Do you suppose if a wound is real deep, the healing of it can hurt almost as bad as what caused it?
As the anniversary of Sandy Hook approaches I’m reminded of
how unbearable the healing process must be like for the family of the victims.
Yet, every time I see or read an interview I am completely knocked out by the courage and resilience these ordinary people are exhibiting.
Grief is such a solitary emotion, NO ONE can make you feel better.
People can help you,
they can feed you,
they can sit with you,
and even share their experiences, but ultimately you are alone on your path as you wade through that Valley of Darkness.
The darkness is tangible, no flashlight, not even a match to light your way.
Some days the emotions come in waves so strong they knock you completely off balance,
on your ass,
where you may remain for several hours…or days.
What I’m finding so incredibly uplifting is that these parents of the children and families of the educators that perished, seem to be able to let the light in.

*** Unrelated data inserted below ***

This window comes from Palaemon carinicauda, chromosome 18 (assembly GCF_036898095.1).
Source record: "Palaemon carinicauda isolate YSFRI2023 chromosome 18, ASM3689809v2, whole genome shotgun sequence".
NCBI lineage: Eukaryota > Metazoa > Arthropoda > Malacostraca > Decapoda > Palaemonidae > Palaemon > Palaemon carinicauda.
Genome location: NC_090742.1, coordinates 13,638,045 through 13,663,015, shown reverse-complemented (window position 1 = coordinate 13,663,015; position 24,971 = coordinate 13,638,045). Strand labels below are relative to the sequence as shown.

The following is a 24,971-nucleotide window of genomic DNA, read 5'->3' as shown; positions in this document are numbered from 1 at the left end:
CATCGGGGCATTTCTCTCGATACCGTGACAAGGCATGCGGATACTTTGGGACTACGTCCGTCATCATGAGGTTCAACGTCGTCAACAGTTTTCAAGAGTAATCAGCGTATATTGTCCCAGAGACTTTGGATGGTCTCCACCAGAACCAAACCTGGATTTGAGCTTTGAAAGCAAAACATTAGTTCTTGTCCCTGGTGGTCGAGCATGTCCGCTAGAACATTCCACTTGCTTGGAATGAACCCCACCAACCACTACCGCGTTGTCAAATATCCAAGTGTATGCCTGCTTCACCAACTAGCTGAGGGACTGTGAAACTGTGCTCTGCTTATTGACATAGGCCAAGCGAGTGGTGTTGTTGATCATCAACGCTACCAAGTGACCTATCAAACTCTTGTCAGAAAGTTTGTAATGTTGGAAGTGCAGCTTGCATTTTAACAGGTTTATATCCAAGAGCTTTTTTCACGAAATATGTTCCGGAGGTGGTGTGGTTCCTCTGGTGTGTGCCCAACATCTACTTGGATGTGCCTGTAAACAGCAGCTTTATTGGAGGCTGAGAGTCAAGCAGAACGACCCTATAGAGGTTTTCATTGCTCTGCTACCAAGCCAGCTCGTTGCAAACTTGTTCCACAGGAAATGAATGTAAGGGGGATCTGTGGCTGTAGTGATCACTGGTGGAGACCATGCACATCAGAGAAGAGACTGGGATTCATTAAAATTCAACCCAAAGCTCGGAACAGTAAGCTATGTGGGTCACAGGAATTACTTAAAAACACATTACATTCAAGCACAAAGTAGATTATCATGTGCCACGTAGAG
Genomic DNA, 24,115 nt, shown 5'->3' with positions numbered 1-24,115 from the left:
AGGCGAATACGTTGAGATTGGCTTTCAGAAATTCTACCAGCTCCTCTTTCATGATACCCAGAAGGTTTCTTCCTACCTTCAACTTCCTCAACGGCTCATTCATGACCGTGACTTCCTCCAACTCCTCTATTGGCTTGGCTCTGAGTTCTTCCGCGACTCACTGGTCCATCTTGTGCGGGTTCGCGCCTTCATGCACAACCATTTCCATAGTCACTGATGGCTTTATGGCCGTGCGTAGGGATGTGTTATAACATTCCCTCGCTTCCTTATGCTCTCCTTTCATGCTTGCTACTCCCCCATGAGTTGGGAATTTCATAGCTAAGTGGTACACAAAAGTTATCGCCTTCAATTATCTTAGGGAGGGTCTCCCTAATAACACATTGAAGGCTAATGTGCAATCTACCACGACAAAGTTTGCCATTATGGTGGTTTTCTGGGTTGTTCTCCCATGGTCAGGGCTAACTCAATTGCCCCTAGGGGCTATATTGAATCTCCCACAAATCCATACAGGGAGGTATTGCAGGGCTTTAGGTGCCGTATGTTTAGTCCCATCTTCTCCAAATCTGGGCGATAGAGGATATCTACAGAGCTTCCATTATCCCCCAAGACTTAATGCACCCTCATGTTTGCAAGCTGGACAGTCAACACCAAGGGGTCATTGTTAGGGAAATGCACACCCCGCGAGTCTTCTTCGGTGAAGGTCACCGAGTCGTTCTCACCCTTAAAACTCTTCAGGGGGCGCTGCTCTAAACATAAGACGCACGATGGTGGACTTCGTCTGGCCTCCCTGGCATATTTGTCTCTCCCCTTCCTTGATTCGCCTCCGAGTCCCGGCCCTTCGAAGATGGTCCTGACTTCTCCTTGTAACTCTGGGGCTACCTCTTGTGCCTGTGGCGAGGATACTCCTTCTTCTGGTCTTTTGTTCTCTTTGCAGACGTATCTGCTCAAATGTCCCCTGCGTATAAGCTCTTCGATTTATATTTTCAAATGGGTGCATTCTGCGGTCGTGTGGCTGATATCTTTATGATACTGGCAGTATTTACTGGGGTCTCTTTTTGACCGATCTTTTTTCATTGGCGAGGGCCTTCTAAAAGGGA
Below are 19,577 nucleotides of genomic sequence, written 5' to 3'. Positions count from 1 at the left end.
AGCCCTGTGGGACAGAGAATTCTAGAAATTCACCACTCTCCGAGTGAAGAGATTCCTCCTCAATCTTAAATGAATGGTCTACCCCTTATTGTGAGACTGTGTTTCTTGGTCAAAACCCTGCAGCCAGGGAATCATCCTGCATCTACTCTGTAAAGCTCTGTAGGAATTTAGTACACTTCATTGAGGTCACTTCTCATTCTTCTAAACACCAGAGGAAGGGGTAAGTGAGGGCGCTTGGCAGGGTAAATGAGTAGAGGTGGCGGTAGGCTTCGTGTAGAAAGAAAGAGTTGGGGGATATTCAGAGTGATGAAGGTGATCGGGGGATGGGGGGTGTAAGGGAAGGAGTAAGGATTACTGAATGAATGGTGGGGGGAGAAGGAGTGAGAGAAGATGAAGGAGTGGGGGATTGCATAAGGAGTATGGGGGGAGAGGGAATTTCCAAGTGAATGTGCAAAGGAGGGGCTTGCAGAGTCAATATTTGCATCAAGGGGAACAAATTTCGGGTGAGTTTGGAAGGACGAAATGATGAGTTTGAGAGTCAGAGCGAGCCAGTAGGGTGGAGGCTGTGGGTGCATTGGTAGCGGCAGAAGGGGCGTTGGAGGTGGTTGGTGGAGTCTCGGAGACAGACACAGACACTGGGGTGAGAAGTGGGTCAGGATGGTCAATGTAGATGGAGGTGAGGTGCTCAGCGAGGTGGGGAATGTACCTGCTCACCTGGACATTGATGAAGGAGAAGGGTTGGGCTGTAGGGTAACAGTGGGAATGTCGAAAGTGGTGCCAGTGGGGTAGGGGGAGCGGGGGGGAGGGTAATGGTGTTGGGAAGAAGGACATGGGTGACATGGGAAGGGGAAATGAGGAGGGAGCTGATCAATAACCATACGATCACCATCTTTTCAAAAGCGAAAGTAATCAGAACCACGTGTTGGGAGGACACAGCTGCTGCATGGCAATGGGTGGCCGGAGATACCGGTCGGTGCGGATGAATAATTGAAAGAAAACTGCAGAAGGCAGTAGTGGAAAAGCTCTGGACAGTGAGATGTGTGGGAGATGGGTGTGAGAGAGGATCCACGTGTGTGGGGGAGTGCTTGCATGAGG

They are getting up, and forming foundations and organizations in their loved ones honor.
They are having all sorts of dreams and spiritual visions of their kids,
And…they are letting the love flow in.
Ian Hockley, father of Dylan, who was one of the first graders killed last year, said this in a recent interview, regarding navigating his grief:
“So you’ve got to flip it around, Everything is about flipping emotions. Not hate, no hate. Flip it over. The other side is love, right? Take that and build, because once you push the hate out, the love just flows in.”
I just find that so remarkable and inspiring!
There is forgiveness in there,
There is compassion in there
There is so much courage it makes me weep.
He’s just a regular guy who lost his son,
He’s not the Dali Lama,
Yet he’s made the choice, for his own well being to release the hate,
and let the love flow in.
And I’m convinced the world is better for it,
which means this tragedy was not in vain.